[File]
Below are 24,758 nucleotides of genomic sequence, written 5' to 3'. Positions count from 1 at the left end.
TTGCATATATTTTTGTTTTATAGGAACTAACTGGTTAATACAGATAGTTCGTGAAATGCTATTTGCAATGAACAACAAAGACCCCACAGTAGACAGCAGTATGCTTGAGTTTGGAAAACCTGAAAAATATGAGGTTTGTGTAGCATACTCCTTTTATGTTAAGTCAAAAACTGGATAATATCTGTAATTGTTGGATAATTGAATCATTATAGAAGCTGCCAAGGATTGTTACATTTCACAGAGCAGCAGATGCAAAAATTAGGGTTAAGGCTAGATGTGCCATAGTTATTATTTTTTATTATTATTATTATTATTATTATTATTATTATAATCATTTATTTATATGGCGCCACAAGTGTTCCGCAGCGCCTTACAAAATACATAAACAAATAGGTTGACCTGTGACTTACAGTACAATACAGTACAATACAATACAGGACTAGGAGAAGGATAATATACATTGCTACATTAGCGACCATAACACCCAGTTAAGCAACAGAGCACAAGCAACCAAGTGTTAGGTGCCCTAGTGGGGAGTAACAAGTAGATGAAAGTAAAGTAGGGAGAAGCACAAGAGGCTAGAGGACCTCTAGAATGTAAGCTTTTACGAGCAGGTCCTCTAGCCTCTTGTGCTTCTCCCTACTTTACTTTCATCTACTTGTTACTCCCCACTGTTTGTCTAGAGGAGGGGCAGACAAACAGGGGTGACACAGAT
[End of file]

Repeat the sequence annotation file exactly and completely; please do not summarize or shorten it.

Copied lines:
Below are 24,758 nucleotides of genomic sequence, written 5' to 3'. Positions count from 1 at the left end.
TTGCATATATTTTTGTTTTATAGGAACTAACTGGTTAATACAGATAGTTCGTGAAATGCTATTTGCAATGAACAACAAAGACCCCACAGTAGACAGCAGTATGCTTGAGTTTGGAAAACCTGAAAAATATGAGGTTTGTGTAGCATACTCCTTTTATGTTAAGTCAAAAACTGGATAATATCTGTAATTGTTGGATAATTGAATCATTATAGAAGCTGCCAAGGATTGTTACATTTCACAGAGCAGCAGATGCAAAAATTAGGGTTAAGGCTAGATGTGCCATAGTTATTATTTTTTATTATTATTATTATTATTATTATTATTATTATAATCATTTATTTATATGGCGCCACAAGTGTTCCGCAGCGCCTTACAAAATACATAAACAAATAGGTTGACCTGTGACTTACAGTACAATACAGTACAATACAATACAGGACTAGGAGAAGGATAATATACATTGCTACATTAGCGACCATAACACCCAGTTAAGCAACAGAGCACAAGCAACCAAGTGTTAGGTGCCCTAGTGGGGAGTAACAAGTAGATGAAAGTAAAGTAGGGAGAAGCACAAGAGGCTAGAGGACCTCTAGAATGTAAGCTTTTACGAGCAGGTCCTCTAGCCTCTTGTGCTTCTCCCTACTTTACTTTCATCTACTTGTTACTCCCCACTGTTTGTCTAGAGGAGGGGCAGACAAACAGGGGTGACACAGAT